Bacterial growth: calculate the generation time
t = time of exponential growth (in min, h)
g = generation time (in min, h)...
Bacterial growth: batch culture

Chapter 3 : Techniques in microbiology

96
Batch culture: Lag phase

no Lag phase:
Inocculum from exponential phase grown in the same media
Lag phase:
Inocculum from...
Batch culture: exponential phase

Exponential phase = log-phase
Maximum growth rates
„midexponential“: bacteria often used...
Batch culture: stationary phase
Bacterial growth is limited:
- essential nutrient used up
- build up of toxic metabolic pr...
Batch culture: death phase
Bacterial cell death:
- sometimes associated with cell lysis
- 2 Theories:
- „programmed“: indu...
Measurement of microbial growth
A. Weight of cell mass
B. number of cells:
- Total cell count
- Viable count
- Dilutions
-...
total cell count
A. Sample dried on slide
B. Counting chamber:
Limitations:
- dead/live not distinguished
- small cells di...
viable cell count
synonymous: plate count, colony count
1 viable cell  1 colony
cfu = colony forming unit
Advantage: high...
dilutions

Example:
3 h culture of E. coli in L-broth
How do I determine the actual number?

Chapter 3 : Techniques in mic...
Turbidimetric measurements

Relationship between OD and cfu/ml must be established experimentally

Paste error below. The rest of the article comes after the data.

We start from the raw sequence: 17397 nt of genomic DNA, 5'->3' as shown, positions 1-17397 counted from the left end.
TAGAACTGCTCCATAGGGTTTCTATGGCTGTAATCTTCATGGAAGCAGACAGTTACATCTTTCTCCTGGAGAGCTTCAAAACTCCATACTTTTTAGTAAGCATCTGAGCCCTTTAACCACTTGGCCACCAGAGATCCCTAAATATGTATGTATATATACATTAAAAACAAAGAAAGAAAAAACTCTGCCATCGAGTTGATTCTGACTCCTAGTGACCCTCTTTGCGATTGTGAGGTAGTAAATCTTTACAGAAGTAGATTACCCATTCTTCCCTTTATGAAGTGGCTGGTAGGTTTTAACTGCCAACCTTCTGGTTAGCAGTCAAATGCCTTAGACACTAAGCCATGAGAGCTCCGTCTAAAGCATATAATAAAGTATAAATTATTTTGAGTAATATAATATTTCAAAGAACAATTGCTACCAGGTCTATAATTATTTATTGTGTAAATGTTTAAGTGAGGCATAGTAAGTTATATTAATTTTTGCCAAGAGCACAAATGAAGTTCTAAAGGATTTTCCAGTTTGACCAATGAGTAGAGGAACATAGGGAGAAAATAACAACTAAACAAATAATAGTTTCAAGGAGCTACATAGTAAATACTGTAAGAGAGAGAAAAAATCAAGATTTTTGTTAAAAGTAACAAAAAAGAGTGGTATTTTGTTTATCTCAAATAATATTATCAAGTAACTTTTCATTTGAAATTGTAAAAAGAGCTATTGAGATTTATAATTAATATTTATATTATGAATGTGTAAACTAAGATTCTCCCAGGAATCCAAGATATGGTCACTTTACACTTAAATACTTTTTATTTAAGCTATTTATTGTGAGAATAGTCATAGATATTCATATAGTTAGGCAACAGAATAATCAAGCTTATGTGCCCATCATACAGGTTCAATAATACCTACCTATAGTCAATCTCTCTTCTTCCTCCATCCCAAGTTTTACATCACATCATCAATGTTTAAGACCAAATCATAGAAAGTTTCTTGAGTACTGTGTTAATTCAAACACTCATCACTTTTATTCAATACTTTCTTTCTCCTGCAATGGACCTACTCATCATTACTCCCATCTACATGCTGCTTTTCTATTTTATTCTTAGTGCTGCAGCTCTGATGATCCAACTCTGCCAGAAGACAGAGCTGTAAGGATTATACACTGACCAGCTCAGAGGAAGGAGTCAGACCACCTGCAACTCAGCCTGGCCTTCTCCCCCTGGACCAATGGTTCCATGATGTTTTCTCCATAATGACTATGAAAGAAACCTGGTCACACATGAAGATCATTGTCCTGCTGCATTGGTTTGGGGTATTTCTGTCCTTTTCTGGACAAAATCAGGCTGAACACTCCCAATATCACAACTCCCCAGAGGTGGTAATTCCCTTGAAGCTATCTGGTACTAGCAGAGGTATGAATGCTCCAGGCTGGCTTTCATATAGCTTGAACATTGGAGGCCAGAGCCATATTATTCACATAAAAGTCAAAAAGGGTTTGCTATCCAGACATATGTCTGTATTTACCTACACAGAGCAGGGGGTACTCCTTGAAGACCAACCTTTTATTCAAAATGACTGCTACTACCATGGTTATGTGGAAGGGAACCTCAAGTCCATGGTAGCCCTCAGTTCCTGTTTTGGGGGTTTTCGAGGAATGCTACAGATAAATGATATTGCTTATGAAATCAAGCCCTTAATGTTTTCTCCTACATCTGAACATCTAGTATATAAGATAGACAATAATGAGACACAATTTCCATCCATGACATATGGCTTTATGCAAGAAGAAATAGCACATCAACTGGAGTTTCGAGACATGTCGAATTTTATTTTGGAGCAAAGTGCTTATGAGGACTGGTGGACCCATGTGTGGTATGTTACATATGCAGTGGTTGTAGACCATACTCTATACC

Exponential culture of E...
Continuous culture: the chemostat
steady state = cell number, nutrient status remain constant

Control:
1. Concentration o...
Factors affecting microbial growth

•
•
•
•
•

Nutrients
Temperature
pH
Oxygen
Water availability

Chapter 3 : Techniques ...
NEXT CLASS:
Chapter 4
TECHNIQUES IN BIOCHEMICAL
ANALYSIS
THANK YOU
Chapter 3 : Techniques in
microbiology

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  • Fe: eigentilch Mikronutrient....muss aber v.a. bei Verwendung von Dest. H2O häufig extra zugesetzt werden
    Liste Interessant für Abwehr von Biowaffenprogrammen: Materialfluss weist auf Bakterienzucht im grossen Stil hin
  • 20 h: 5242 L Zellvolumen
    80 h: 7 x 10 exp 36 Kubikmeter Zellmasse (Vielfaches des Erdvolumens)
  • 1 bacterium = 10-12 g
    g = 20 min  after 48 h 4000 x weight of the earth
  • Transcript of "Chapter 3 bio 300 obe"

    1. 1. 1 Chapter 3 : Techniques in microbiology
    2. 2. BIO 300 BIOLOGICAL TECHNIQUES AND SKILLS SARINI BINTI AHMAD WAKID FACULTY OF APPLIED SCIENCE CHAPTER 3 TECHNIQUES IN MICROBIOLOGY Chapter 3 : Techniques in microbiology 2
    3. 3. What is Microbiology? The science and study of microorganims What is Microorganisms? Microorganisms are minute living things that individually are usually too small to be seen with unaided eye. There are four major kinds of microbes: bacteria, fungi, protists and viruses. Chapter 3 : Techniques in microbiology 3